This document is the architecture vision statment of the W3C Credentials Community Group. It describes the principles upon which a Credentials architecture should be built.
The mission of the Credentials Community Group is to standardize a mechanism for exchanging provably-authentic claims via the Web. Examples of claims may be qualifications, achievements, qualities, or pieces of information about an entity such as a name, government ID, payment provider, home address, or university degree.
Any architecture grounded in the Web should respect well-known Web principles such as:
Credentials should be interoperable and portable. A credential should used by as broad of a range of organizations as possible. The recipient of a credential should be able to store, archive, and migrate credentials throughout their lifetime with relative ease. All participants in the ecosystem should have a wide variety of choices when it comes to credential issuing, storage, management, and consuming applications.
What about earners
The ecosystem should scale to the 3 billion people using the Web today, and the 6 billion people that will be using the Web by the year 2020. Catering to accessibility should be a fundamental design criteria, as 10% of the world's population have disabilities and the solution should be usable by as much of the world's population as possible.
The process of exchanging a credential should be privacy enhancing and recipient controlled such that the system protects the privacy of the individual or organization using the credential by placing the recipient in control of who is allowed to access their credential.
Credentials should be independently verifiable where the veracity of claims made by a credential should be verifiable using the credential itself. The system should use cryptographic best practices to achieve a secure and decentralized design that is resistant to vendor lock in.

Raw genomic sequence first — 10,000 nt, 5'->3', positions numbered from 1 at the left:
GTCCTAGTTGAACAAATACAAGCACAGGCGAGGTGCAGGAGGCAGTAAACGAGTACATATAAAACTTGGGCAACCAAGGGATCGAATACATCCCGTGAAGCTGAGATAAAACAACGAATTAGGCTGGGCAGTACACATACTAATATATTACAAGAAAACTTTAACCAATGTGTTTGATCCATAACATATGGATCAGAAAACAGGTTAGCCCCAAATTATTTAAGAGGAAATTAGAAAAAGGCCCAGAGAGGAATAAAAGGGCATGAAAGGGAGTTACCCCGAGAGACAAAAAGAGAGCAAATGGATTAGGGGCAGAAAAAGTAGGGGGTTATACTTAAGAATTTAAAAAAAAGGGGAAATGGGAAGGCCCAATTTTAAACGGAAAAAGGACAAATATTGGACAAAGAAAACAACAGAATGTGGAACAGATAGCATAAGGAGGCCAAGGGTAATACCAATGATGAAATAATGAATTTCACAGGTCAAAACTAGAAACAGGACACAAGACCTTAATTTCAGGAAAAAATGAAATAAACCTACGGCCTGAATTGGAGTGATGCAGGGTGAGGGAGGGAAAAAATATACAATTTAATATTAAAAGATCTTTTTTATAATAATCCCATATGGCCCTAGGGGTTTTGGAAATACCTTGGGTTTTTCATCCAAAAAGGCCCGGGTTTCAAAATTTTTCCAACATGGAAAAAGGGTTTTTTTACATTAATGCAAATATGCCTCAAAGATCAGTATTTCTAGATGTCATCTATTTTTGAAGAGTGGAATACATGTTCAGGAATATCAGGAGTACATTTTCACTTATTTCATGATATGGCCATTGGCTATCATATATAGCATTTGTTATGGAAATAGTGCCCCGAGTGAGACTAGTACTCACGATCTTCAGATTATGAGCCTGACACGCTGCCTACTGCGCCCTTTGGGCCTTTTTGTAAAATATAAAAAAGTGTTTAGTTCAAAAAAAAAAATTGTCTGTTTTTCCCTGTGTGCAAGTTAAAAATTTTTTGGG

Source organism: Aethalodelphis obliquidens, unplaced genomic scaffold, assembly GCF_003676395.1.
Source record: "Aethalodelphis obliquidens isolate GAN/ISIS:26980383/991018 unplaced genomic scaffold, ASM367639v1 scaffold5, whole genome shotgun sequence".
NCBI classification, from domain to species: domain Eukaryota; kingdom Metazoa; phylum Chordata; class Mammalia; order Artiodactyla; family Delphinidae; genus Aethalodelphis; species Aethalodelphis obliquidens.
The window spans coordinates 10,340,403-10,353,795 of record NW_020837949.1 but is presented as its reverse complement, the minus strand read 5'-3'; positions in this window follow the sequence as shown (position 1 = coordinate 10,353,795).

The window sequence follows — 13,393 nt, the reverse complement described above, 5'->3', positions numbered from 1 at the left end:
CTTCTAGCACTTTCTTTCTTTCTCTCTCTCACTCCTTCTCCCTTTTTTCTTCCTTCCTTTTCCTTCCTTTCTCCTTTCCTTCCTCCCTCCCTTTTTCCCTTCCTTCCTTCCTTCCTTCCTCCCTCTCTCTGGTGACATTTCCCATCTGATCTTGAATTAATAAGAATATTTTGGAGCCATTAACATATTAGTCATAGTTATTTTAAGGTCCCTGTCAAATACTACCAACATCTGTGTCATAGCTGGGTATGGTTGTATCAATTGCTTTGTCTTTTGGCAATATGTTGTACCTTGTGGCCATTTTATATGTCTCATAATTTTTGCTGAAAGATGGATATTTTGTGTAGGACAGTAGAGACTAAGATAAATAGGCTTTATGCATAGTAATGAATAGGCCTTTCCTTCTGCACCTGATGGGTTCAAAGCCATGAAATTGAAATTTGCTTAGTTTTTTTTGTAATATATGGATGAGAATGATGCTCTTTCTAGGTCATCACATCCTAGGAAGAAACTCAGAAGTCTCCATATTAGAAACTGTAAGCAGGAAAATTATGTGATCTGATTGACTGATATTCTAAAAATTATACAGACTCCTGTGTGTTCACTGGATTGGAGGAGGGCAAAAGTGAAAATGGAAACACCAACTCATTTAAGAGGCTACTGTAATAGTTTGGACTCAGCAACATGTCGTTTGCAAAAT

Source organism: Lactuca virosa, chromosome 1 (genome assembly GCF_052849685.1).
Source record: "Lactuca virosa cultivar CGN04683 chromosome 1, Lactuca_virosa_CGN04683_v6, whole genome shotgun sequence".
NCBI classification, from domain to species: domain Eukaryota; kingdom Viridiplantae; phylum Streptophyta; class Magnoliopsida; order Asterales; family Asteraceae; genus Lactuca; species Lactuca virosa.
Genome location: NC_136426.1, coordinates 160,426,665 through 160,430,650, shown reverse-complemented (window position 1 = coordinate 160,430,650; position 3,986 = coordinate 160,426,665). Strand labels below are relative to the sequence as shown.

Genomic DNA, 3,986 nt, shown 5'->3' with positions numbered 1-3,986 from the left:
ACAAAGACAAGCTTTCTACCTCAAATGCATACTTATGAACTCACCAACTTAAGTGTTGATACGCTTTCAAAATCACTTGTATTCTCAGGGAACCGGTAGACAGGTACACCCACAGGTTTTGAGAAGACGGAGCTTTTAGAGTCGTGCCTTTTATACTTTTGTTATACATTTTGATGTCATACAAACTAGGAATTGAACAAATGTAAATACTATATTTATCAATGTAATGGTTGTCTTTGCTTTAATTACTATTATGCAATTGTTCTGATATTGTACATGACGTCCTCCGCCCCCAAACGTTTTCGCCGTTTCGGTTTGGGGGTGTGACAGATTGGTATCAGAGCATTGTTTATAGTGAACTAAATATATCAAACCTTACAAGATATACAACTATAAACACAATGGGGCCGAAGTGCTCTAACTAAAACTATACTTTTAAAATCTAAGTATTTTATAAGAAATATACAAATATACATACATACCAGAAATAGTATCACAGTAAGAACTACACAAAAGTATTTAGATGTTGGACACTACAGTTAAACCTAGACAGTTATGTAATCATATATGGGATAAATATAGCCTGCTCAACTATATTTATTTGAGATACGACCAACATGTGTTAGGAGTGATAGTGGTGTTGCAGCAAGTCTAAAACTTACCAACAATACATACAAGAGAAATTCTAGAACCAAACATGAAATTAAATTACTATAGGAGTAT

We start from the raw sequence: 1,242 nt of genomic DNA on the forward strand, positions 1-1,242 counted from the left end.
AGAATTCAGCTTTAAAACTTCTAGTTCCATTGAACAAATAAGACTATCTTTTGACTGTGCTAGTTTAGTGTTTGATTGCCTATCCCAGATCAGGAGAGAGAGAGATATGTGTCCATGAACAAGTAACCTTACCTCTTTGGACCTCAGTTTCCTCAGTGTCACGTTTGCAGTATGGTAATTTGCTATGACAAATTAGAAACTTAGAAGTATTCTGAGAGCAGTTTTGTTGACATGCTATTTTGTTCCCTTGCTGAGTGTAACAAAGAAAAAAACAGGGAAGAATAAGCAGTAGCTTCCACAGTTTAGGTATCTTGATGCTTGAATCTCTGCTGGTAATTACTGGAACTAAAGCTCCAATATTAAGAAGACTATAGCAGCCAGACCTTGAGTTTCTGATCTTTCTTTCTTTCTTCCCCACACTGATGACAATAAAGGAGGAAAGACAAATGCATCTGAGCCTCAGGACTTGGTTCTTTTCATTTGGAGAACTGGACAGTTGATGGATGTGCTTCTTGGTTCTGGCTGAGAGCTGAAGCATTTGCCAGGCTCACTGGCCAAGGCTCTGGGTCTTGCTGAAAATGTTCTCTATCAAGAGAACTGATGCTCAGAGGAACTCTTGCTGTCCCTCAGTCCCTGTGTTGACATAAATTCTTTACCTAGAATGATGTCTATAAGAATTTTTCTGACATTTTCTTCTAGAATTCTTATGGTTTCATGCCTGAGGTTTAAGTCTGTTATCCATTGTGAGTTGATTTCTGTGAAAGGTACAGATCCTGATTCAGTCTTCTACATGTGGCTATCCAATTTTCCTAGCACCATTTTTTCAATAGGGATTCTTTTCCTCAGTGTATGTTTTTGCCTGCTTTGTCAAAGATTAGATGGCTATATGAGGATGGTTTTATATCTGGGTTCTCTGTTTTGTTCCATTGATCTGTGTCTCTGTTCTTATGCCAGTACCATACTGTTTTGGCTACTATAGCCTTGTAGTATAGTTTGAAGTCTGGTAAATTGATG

The data format for a credential should be machine-readable to enable automation. The data format should also be extensible where different industry vertical-specific solutions can be built without unnecessary central coordination.
The Web is a global system which must operate across many legal and regulatory jurisdictions.
While there are common requirements across jurisdictions, it is not cost-effective to create a single system that satisfies all legal and regulatory obligations in all jurisdictions.
As a result, a successful architecture for credentials on the Web will account for variability with regard to legal and regulatory frameworks it can support. The group envisions an extensible set of 'hooks' that enable participant-authorized parties to comply with legal and regulatory requirements in different jurisdictions in a secure and more standard manner.
Web developers will be able to integrate credentials smoothly into a variety of user experiences on the Web, including in-app authorization and high-stakes Web access. This is key to opening up new revenue generating opportunities on the Web that were not previously viable due to the costs incurred and poor user experiences required in requesting and processing credentials.
The editors wish to thank the participants of the Credentials Community Group for discussions about and contributions to this document.